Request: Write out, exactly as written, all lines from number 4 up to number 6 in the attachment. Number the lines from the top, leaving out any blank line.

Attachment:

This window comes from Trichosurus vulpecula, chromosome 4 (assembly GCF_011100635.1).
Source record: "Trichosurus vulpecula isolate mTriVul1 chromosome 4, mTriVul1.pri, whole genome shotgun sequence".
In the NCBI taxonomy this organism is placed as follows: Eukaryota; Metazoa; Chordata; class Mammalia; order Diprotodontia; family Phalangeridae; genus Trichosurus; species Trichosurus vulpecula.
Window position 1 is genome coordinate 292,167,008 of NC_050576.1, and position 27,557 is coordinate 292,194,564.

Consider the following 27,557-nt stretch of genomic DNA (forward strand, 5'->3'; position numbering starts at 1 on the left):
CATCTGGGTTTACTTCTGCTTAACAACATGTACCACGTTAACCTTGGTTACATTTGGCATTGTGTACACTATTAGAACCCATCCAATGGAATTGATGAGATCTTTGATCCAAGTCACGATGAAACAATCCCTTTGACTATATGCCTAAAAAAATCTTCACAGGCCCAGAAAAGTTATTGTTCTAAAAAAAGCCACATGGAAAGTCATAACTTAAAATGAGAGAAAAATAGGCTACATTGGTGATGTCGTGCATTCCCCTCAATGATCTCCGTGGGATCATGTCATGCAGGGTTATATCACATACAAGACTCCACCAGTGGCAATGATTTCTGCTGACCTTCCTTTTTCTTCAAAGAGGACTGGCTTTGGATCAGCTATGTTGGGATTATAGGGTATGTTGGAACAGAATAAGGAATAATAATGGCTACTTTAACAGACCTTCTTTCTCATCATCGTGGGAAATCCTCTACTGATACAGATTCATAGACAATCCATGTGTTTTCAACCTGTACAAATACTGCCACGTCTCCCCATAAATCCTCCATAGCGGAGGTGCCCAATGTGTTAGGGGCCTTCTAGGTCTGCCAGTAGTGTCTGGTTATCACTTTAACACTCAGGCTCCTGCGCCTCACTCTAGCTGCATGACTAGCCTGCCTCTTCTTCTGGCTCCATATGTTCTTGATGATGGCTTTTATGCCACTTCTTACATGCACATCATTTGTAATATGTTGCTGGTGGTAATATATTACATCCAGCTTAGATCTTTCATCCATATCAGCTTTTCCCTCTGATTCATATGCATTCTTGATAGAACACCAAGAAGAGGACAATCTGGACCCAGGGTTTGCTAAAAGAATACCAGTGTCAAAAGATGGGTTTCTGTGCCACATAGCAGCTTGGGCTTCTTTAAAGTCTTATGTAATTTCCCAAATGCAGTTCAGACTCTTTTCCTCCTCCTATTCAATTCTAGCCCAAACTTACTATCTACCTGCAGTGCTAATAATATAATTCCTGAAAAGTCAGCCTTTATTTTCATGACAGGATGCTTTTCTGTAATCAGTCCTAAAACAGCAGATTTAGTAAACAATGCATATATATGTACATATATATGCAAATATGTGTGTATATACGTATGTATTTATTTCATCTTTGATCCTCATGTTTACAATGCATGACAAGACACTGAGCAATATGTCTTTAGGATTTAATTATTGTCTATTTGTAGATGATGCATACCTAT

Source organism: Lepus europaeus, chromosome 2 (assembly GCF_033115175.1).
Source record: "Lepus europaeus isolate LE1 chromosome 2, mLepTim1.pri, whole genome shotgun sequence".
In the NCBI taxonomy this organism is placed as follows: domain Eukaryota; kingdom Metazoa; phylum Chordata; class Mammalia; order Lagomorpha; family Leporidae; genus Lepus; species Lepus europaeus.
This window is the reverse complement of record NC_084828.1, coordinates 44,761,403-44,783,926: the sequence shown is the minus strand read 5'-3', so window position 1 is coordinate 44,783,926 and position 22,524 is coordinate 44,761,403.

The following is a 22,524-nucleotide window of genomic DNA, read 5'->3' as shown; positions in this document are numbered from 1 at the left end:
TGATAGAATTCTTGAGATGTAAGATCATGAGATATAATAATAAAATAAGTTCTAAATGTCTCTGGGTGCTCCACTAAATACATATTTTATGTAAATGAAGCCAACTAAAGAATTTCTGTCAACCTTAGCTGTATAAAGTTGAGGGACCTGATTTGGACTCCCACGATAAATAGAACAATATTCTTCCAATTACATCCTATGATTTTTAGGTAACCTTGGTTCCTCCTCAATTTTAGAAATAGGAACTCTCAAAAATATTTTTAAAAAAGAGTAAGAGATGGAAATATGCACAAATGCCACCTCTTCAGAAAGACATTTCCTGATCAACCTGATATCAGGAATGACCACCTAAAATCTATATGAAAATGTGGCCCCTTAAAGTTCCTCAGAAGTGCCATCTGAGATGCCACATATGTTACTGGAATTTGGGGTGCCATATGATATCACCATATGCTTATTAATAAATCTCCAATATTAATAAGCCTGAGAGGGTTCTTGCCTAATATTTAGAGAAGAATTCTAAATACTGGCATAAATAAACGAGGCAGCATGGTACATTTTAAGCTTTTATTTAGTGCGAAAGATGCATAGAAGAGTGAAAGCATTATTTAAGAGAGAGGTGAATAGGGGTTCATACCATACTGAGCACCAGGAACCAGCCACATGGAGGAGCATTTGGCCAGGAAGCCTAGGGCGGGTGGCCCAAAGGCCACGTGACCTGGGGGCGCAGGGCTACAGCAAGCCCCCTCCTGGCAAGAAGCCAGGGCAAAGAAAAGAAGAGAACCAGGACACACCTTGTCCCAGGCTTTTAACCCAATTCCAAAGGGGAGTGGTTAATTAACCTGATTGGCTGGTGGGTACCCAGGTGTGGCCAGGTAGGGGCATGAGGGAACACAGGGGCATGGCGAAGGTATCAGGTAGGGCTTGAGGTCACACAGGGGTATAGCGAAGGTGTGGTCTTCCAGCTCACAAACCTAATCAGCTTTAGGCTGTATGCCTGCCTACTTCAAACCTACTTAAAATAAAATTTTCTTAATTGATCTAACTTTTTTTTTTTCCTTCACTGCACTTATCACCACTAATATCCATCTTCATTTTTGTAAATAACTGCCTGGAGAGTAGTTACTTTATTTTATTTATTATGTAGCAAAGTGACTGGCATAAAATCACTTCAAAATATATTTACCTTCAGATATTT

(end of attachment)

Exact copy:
Window position 1 is genome coordinate 292,167,008 of NC_050576.1, and position 27,557 is coordinate 292,194,564.

Consider the following 27,557-nt stretch of genomic DNA (forward strand, 5'->3'; position numbering starts at 1 on the left):
CATCTGGGTTTACTTCTGCTTAACAACATGTACCACGTTAACCTTGGTTACATTTGGCATTGTGTACACTATTAGAACCCATCCAATGGAATTGATGAGATCTTTGATCCAAGTCACGATGAAACAATCCCTTTGACTATATGCCTAAAAAAATCTTCACAGGCCCAGAAAAGTTATTGTTCTAAAAAAAGCCACATGGAAAGTCATAACTTAAAATGAGAGAAAAATAGGCTACATTGGTGATGTCGTGCATTCCCCTCAATGATCTCCGTGGGATCATGTCATGCAGGGTTATATCACATACAAGACTCCACCAGTGGCAATGATTTCTGCTGACCTTCCTTTTTCTTCAAAGAGGACTGGCTTTGGATCAGCTATGTTGGGATTATAGGGTATGTTGGAACAGAATAAGGAATAATAATGGCTACTTTAACAGACCTTCTTTCTCATCATCGTGGGAAATCCTCTACTGATACAGATTCATAGACAATCCATGTGTTTTCAACCTGTACAAATACTGCCACGTCTCCCCATAAATCCTCCATAGCGGAGGTGCCCAATGTGTTAGGGGCCTTCTAGGTCTGCCAGTAGTGTCTGGTTATCACTTTAACACTCAGGCTCCTGCGCCTCACTCTAGCTGCATGACTAGCCTGCCTCTTCTTCTGGCTCCATATGTTCTTGATGATGGCTTTTATGCCACTTCTTACATGCACATCATTTGTAATATGTTGCTGGTGGTAATATATTACATCCAGCTTAGATCTTTCATCCATATCAGCTTTTCCCTCTGATTCATATGCATTCTTGATAGAACACCAAGAAGAGGACAATCTGGACCCAGGGTTTGCTAAAAGAATACCAGTGTCAAAAGATGGGTTTCTGTGCCACATAGCAGCTTGGGCTTCTTTAAAGTCTTATGTAATTTCCCAAATGCAGTTCAGACTCTTTTCCTCCTCCTATTCAATTCTAGCCCAAACTTACTATCTACCTGCAGTGCTAATAATATAATTCCTGAAAAGTCAGCCTTTATTTTCATGACAGGATGCTTTTCTGTAATCAGTCCTAAAACAGCAGATTTAGTAAACAATGCATATATATGTACATATATATGCAAATATGTGTGTATATACGTATGTATTTATTTCATCTTTGATCCTCATGTTTACAATGCATGACAAGACACTGAGCAATATGTCTTTAGGATTTAATTATTGTCTATTTGTAGATGATGCATACCTAT